“I was pleased to see her gaining confidence this season,” Creighton said. “She really stepped up and contributed from the defensive perspective. She was a difference maker. She was instrumental in our success.”
The Bears relied on experience this season. Five seniors started at some point during the season. They were Kiley Schwartz, Neal, Soto, Fleener and Reeves.
Even with a senior laden team, Creighton is already excited about next year. She has two big reasons to be optimistic. Two freshmen – Camryn Wilson (Lauren’s sister) and Molly Armstrong – started at some point during this season. Armstrong came up from the junior varsity and ended up starting on the varsity at libero.
“You don’t see that very often as a freshman,” Creighton said. “Molly and Camryn will be key contributors next year.”
And the Bears will have something to build on next season.
Submitted by Diana Yu, Zumba Gold instructor
Did you know that there is a dance studio inside Capital Mall? b.Fit-b.Fab studios opened its doors in September 2015 and the place is hopping. The idea to open a studio in the mall involved creative thinking, opportunity and a desire to share a passion for fitness. Owner Lisa Bluhm, a local fitness instructor, is certified to teach 10 different programs including: MixxedFit®, Zumba®, Body Pump, Aqua Zumba®, Body Jam, Fierce Funk, Pilates and more.
Lisa has done many things aside from being a fitness instructor. She is a wife of 27 years, mother of two, business owner of Simply Swank, a published author, winner of Mrs. Washington America 2011, and the counter manager of Bare Minerals at Olympia Macy’s. Adding a fitness studio owner to the list was not such a big stretch.
How does this all work? There are many different classes and styles of fitness programs that share the studio space. The atmosphere is swanky and “clubby.” With the lights turned down low, a strobe light rotates, reflecting off the chandelier. The curtains are drawn and you could pretend to be inside a local dance club or at a party. You pay only for the classes you attend and online registration and check in make it very convenient. Cost is $5-7 per class and the first class is free.
Current dance offerings include Mixxed fit® many times during the week, a low impact
Zumba Gold® on Thursday morning, regular Zumba® fitness on Tuesday evening, and U Jam on Wednesday evening. Different classes offer a variety of options to fit your fitness level. Pilates, yoga, body sculp cross training are other fitness programs offered. Even mommies and babies are getting in on the fun with Stroller Striders. If your favorite classes are not currently offered, ask and perhaps we can find an instructor willing to try teaching their classes at the studio.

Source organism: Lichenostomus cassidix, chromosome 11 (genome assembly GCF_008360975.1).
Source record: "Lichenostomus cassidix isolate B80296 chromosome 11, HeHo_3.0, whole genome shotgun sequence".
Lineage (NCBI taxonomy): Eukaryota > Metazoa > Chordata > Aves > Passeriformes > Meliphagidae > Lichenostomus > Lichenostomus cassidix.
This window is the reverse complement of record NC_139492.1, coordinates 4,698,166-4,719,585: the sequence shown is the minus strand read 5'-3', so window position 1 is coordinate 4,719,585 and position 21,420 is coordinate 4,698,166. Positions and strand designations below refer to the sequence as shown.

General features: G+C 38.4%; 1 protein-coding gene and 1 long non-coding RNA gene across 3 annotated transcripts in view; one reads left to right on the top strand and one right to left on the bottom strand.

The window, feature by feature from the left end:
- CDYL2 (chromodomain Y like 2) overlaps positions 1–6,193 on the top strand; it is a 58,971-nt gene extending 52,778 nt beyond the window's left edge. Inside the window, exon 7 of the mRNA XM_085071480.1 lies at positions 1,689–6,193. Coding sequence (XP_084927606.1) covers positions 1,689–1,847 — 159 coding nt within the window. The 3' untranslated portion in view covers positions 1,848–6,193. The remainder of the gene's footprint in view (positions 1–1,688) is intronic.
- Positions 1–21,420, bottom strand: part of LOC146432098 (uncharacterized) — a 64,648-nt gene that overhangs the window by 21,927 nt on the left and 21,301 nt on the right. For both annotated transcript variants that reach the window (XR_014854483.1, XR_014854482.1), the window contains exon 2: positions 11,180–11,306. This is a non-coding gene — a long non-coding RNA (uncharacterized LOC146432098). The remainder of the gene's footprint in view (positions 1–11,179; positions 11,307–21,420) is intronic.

MixxedFit® is an explosive style of cardio dance with bootcamp style toning.
Zumba® is Latin inspired dance fitness program, an exercise class disguised as a party. Zumba Gold® is a modified version for folks who want a lower impact.
U Jam® is athletic cardio funky dance fitness with world beats and urban flavor.
This is a fitness studio focused only on group fitness classes at affordable prices with a boutique club type atmosphere. The studio is located at Capital Mall, in the concourse between Macy’s and the cinema, diagonally across from Old Navy. No need for monthly gym memberships.
Visit www.bFitbFab.net to learn more and sign up for your first class.
Submitted by Drew Freemantle for Maid Perfect
The holidays are upon us. We love this time of the year, because, for us it’s a time for getting together with friends and family that we haven’t seen in a long time. The holiday season can also be stressful with a long list of things to do to prep your home for company. Personally, there were times when we just needed a break from house cleaning and last minute tasks.
In three easy steps, here is how we overcame our holiday season cleaning. We also included a few quick tips to make the holidays go a tad smoother.
Tip: Plan your parties in advance so that you have time to prepare for them. Spur of the moment parties can be fun, but running around in a panic and pulling your hair our isn’t. Below is a three day plan to prepare your home for guests.
Day One – Deep clean the bathroom
I have learned that over the years, it is best to get the tough stuff done first. Start dusting from top to bottom, left to right from a doorway, and don’t forget the baseboards. Next, start with the shower and make sure to check the drain. After that, clean the toilet, counter tops, sinks and mirrors. Finally, sweep and mop the floor.
Day Two – Clean the kitchen
Start dusting top to bottom, left to right. When you are done dusting, start cleaning in the same fashion – top to bottom, left to right. One thing you might want to do is to clean out food in the fridge and make room for leftovers.
Day Three – Windows, General cleaning and Vacuuming
Yeah! All the deep cleaning is done. Now, just focus on general dusting, windows and vacuuming around the house.
Maid Perfect wishes everyone a very special holiday season! Visit us at www.maidperfectolympia.com. If you need some extra help, don’t hesitate to call 360-402-7642. This season can get pretty busy so let us know if you need help in advance.
By Katie Doolittle
Strong, brave, compassionate, exceptional: these words epitomize Caytlin Johnston’s character. As one of her teachers at North Thurston High School described her, this young sophomore is “a natural leader and influencer of her peers,” someone who connects with others during their hard times and confronts life’s challenges with “poise and grace.”
Caytlin is currently leveraging these skills in pursuit of her Gold Award, the highest honor offered by the Girl Scouts of America. As such, she’s working with an adult mentor and several local organizations to eradicate unsafe driving from our community.